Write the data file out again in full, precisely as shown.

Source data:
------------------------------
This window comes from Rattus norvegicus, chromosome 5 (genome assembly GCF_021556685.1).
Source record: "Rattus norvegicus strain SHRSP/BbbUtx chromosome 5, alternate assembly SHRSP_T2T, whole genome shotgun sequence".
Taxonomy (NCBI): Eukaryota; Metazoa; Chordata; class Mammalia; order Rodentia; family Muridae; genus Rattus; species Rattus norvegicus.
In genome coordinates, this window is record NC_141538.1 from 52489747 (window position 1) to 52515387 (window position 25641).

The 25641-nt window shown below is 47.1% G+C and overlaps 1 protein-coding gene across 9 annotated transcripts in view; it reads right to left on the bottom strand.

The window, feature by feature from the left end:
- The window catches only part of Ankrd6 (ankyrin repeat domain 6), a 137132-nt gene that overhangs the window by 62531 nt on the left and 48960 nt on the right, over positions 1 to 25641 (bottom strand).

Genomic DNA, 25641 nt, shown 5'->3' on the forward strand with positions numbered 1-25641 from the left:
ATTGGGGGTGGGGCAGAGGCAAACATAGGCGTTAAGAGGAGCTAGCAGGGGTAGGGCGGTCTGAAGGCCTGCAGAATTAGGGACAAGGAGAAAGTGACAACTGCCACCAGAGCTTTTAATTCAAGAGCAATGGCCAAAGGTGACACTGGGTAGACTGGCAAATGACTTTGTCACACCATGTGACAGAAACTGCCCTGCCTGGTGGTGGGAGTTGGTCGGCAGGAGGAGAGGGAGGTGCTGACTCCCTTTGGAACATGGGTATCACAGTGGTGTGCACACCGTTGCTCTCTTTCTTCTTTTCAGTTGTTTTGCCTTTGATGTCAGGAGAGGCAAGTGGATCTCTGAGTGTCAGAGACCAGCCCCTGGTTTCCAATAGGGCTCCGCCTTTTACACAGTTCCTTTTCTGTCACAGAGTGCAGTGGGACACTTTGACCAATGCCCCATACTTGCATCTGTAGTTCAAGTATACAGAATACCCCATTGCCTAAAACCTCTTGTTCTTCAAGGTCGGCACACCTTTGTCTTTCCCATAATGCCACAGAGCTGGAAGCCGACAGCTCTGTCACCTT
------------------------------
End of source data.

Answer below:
This window comes from Rattus norvegicus, chromosome 5 (genome assembly GCF_021556685.1).
Source record: "Rattus norvegicus strain SHRSP/BbbUtx chromosome 5, alternate assembly SHRSP_T2T, whole genome shotgun sequence".
Taxonomy (NCBI): Eukaryota; Metazoa; Chordata; class Mammalia; order Rodentia; family Muridae; genus Rattus; species Rattus norvegicus.
In genome coordinates, this window is record NC_141538.1 from 52489747 (window position 1) to 52515387 (window position 25641).

The 25641-nt window shown below is 47.1% G+C and overlaps 1 protein-coding gene across 9 annotated transcripts in view; it reads right to left on the bottom strand.

The window, feature by feature from the left end:
- The window catches only part of Ankrd6 (ankyrin repeat domain 6), a 137132-nt gene that overhangs the window by 62531 nt on the left and 48960 nt on the right, over positions 1 to 25641 (bottom strand).

Genomic DNA, 25641 nt, shown 5'->3' on the forward strand with positions numbered 1-25641 from the left:
ATTGGGGGTGGGGCAGAGGCAAACATAGGCGTTAAGAGGAGCTAGCAGGGGTAGGGCGGTCTGAAGGCCTGCAGAATTAGGGACAAGGAGAAAGTGACAACTGCCACCAGAGCTTTTAATTCAAGAGCAATGGCCAAAGGTGACACTGGGTAGACTGGCAAATGACTTTGTCACACCATGTGACAGAAACTGCCCTGCCTGGTGGTGGGAGTTGGTCGGCAGGAGGAGAGGGAGGTGCTGACTCCCTTTGGAACATGGGTATCACAGTGGTGTGCACACCGTTGCTCTCTTTCTTCTTTTCAGTTGTTTTGCCTTTGATGTCAGGAGAGGCAAGTGGATCTCTGAGTGTCAGAGACCAGCCCCTGGTTTCCAATAGGGCTCCGCCTTTTACACAGTTCCTTTTCTGTCACAGAGTGCAGTGGGACACTTTGACCAATGCCCCATACTTGCATCTGTAGTTCAAGTATACAGAATACCCCATTGCCTAAAACCTCTTGTTCTTCAAGGTCGGCACACCTTTGTCTTTCCCATAATGCCACAGAGCTGGAAGCCGACAGCTCTGTCACCTT